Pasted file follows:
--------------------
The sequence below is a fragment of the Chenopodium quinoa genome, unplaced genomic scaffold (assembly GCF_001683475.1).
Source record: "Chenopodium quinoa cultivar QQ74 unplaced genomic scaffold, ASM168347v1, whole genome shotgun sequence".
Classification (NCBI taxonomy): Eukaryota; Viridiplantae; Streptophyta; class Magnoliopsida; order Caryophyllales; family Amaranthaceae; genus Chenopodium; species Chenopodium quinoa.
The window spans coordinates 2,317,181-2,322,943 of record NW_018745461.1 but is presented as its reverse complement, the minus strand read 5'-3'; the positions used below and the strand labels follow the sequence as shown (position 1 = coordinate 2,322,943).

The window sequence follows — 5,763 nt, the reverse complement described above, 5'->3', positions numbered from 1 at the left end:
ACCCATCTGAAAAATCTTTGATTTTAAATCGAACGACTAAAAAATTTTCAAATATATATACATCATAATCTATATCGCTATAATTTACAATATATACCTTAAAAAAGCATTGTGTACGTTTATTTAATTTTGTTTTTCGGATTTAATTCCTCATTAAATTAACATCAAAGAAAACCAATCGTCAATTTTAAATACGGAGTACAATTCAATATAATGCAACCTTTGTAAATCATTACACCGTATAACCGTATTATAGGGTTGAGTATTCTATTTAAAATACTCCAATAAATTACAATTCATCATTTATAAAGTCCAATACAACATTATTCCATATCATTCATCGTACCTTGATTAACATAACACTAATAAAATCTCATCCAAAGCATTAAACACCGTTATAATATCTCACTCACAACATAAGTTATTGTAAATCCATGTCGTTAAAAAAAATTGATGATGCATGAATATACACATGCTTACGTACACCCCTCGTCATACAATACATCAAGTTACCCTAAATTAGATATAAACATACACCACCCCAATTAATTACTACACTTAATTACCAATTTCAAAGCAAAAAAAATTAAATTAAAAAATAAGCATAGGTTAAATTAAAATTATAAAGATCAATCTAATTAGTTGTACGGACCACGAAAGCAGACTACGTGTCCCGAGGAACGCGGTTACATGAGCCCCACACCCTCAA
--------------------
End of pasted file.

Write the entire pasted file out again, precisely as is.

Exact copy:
The sequence below is a fragment of the Chenopodium quinoa genome, unplaced genomic scaffold (assembly GCF_001683475.1).
Source record: "Chenopodium quinoa cultivar QQ74 unplaced genomic scaffold, ASM168347v1, whole genome shotgun sequence".
Classification (NCBI taxonomy): Eukaryota; Viridiplantae; Streptophyta; class Magnoliopsida; order Caryophyllales; family Amaranthaceae; genus Chenopodium; species Chenopodium quinoa.
The window spans coordinates 2,317,181-2,322,943 of record NW_018745461.1 but is presented as its reverse complement, the minus strand read 5'-3'; the positions used below and the strand labels follow the sequence as shown (position 1 = coordinate 2,322,943).

The window sequence follows — 5,763 nt, the reverse complement described above, 5'->3', positions numbered from 1 at the left end:
ACCCATCTGAAAAATCTTTGATTTTAAATCGAACGACTAAAAAATTTTCAAATATATATACATCATAATCTATATCGCTATAATTTACAATATATACCTTAAAAAAGCATTGTGTACGTTTATTTAATTTTGTTTTTCGGATTTAATTCCTCATTAAATTAACATCAAAGAAAACCAATCGTCAATTTTAAATACGGAGTACAATTCAATATAATGCAACCTTTGTAAATCATTACACCGTATAACCGTATTATAGGGTTGAGTATTCTATTTAAAATACTCCAATAAATTACAATTCATCATTTATAAAGTCCAATACAACATTATTCCATATCATTCATCGTACCTTGATTAACATAACACTAATAAAATCTCATCCAAAGCATTAAACACCGTTATAATATCTCACTCACAACATAAGTTATTGTAAATCCATGTCGTTAAAAAAAATTGATGATGCATGAATATACACATGCTTACGTACACCCCTCGTCATACAATACATCAAGTTACCCTAAATTAGATATAAACATACACCACCCCAATTAATTACTACACTTAATTACCAATTTCAAAGCAAAAAAAATTAAATTAAAAAATAAGCATAGGTTAAATTAAAATTATAAAGATCAATCTAATTAGTTGTACGGACCACGAAAGCAGACTACGTGTCCCGAGGAACGCGGTTACATGAGCCCCACACCCTCAA